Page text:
Based on setlists found on Setlist.fm, Desaparecidos has been pulling from its already established arsenal of music, including the two songs off the new 7″. But it looks like a couple unreleased tunes have found their way into the mix. Though, Dalley admitted that there aren’t any plans to release any sort of full-length in the near future, and that right now the band is “just kind of throwing out ideas.”
“If there’s enough songs for an album, maybe we’ll record again,” he said. “But there are no plans, no expectations. We’re just all having fun with it.”
However, more tour dates may be announced within the next few weeks.
“We’re waiting for schedules to align,” Dalley said. “Soon. Even if I don’t know the specific dates… It’s happening during this month, more details soon. You can rely on that.”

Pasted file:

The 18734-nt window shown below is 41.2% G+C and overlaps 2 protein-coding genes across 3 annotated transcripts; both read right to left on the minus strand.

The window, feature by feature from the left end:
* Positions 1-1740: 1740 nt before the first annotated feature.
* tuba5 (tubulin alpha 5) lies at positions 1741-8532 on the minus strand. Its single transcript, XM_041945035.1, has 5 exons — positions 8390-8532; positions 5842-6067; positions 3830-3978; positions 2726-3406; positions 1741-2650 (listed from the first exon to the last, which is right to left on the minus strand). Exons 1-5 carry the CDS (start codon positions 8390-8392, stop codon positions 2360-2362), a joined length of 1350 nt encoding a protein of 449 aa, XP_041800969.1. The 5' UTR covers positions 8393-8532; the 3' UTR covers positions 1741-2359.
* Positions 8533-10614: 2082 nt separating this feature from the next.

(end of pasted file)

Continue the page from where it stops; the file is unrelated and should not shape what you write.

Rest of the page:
While future musical endeavors are up in the air, Dalley mentioned that the new Desaparecidos website will start featuring band and fan-uploaded photos and videos from across the band’s career. This includes photos you can hear being taken by Dalley (if you listen very closely) during the introduction preceding “Greater Omaha” on Read Music.
As far as other mysteries of the album are concerned, I finally learned who does the vocals on “Give Me the Pen.” ”That’s Landon who’s doing the most [vocals],” he said. “He starts the song. I think Conor just screams on the chorus, if I remember the chorus. And I talk at the end… Talkin’ about going back to school or getting a job or something.” Also, the conversations that accompany “Greater Omaha” and “Manana:” ”That’s just Conor and Landon talking outside the studio.”
Desaparecidos will play Showbox at The Market on Saturday with support from Seattle post-punks Virgin Islands. Sh*t’s about to get rowdy.